Kica Matos

Three Yale professors were arrested in Washington, D.C., on Wednesday for engaging in civil disobedience in support of immigrant rights.

On Wednesday, over 10,000 people rallied at Upper Senate Park in Washington in support of the Development, Relief and Education for Alien Minors Act, or DREAM Act. Three University professors — Alicia Camacho, Zareena Grewal and Daniel HoShang — were among more than 180 protesters who were arrested after the two-hour protest for “crowding, obstructing or incommoding” by sitting on the steps leading to the U.S. Capitol.

“The civil disobedience was, in a way, a signal of what the immigrant movement is willing to do to send the message that this is important and that we are going to continue escalating so that we can protect not only Dreamers, but everyone in the immigrant community,” said Julio Lopez, the state director of Make the Road Connecticut, a community organization that fights for immigrant and worker rights. Lopez organized Connecticut residents who bussed to the nation’s capital for the protest.

Eva Malecki, the communications director for the capital police, said that those arrested would face a $50 fine and then be released.

Kica Matos, the director of immigrant rights and racial justice at the Center for Community Change and a resident of New Haven, said that as the two-hour rally — which featured speeches from legislators, state leaders and musicians — drew to a close, those who planned to engage in civil disobedience made their way to the center steps of the U.S. Capitol. They were arrested after roughly 20 minutes, according to Lopez.

Matos said that those arrested wore green gloves and armbands, which stand for hope, and held photos of immigrants who came to the U.S. under the DACA program or with temporary protective status. Beside each face was written the number of days until the pictured immigrant would be deported. President Donald Trump’s administration ended the temporary protective status program for immigrants from six majority-Muslim countries.

Matos said she asked Camacho to participate in the act of civil disobedience a month ago to Camacho’s immediate agreement. Camacho then reached out to the other professors.

Grewal, an associate professor of American studies and religious studies, told the News she has always been invested in political issues. But the political events of this week — such as Trump’s declaration of Jerusalem as the capital of Israel — made the protest more significant, she said.

“It has become an emergency situation, we’re all very committed to this, and, to me, this felt more and more urgent as the days go by,” Grewal said.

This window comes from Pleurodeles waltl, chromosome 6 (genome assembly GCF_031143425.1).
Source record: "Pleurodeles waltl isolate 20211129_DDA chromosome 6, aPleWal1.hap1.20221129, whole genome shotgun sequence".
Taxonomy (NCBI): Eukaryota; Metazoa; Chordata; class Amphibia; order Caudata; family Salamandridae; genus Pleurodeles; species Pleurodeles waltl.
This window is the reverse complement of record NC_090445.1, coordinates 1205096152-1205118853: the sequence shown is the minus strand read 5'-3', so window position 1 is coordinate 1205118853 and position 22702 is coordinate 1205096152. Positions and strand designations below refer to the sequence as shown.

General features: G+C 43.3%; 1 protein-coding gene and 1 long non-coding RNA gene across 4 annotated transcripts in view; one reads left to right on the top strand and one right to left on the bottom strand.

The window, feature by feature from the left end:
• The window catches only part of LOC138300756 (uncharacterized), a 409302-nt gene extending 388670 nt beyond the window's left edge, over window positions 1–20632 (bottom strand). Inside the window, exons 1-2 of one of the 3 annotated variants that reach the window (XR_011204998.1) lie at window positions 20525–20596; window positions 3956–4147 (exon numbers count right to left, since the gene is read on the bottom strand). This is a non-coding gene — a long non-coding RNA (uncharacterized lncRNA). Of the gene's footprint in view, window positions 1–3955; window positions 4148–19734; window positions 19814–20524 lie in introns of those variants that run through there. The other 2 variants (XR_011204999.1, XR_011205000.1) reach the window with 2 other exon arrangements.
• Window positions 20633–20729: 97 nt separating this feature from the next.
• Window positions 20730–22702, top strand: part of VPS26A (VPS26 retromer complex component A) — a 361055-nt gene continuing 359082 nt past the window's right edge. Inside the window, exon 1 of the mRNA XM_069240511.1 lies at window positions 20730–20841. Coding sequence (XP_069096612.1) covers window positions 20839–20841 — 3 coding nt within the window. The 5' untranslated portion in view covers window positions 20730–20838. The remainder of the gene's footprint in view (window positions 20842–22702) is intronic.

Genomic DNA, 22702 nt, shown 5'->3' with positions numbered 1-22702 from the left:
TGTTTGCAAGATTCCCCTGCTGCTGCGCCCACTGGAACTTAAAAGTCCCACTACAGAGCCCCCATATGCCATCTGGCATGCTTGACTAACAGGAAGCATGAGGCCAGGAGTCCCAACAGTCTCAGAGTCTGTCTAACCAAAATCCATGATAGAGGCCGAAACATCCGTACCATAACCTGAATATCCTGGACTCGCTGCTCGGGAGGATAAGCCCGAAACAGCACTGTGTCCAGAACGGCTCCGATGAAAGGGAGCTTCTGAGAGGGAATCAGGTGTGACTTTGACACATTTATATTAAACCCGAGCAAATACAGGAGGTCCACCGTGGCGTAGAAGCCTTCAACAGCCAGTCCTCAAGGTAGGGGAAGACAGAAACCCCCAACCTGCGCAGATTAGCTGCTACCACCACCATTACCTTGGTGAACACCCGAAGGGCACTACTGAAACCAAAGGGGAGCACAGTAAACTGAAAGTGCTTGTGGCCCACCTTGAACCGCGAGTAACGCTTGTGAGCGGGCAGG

At the “electric” demonstration, Grewal said she held a photograph of a woman who has “zero days” until she is supposed to be deported.

“The idea is that I’m putting my body in her place just for a few hours to be imprisoned, and it’s really a minor sacrifice for me to do that,” Grewal said.

Camacho, a professor of ethnicity, race and migration and American studies, said in a statement that she believes migration cannot be a crime, and that immigrants and refugees deserve the same protections and opportunities to live freely.

“The DREAM Act is a vital step toward a more rational and humane immigration policy. We do not only demand protection for vulnerable migrants with this action — we reject the racial logic behind the exclusion and punishment of Muslim, black, indigenous, Asian and Latino migrants,” Camacho said.

HoShang, an associate professor of ethnicity, race and migration and American studies, said in a statement that he was risking arrest because of what is at stake in the Dreamer decision. He said everyone gains when students are able to learn and grow.

Matos said her organization is urging Congress to pass a clean DREAM Act — one without add-ons that would threaten other undocumented immigrants — before the end of the year.

“We wanted to deliver a message that there are people from all over the country are demanding that [Congress] pass the clean DREAM Act legislation,” Matos said.

Lopez said that his organization has been fighting for the passage of a clean DREAM Act since September by engaging in rallies and “Know Your Rights” campaigns. Lopez said that although no one in the state organization participated in the act of civil disobedience, members from other states’ Make the Road organizations, as well as the organization’s umbrella organization, Center for Popular Democracy, participated. He said that the civil disobedience shows the urgency of the moment — that people are willing to get arrested to stand up for the immigrant community.

Isabel Bysiewicz | isabel.bysiewicz@yale.edu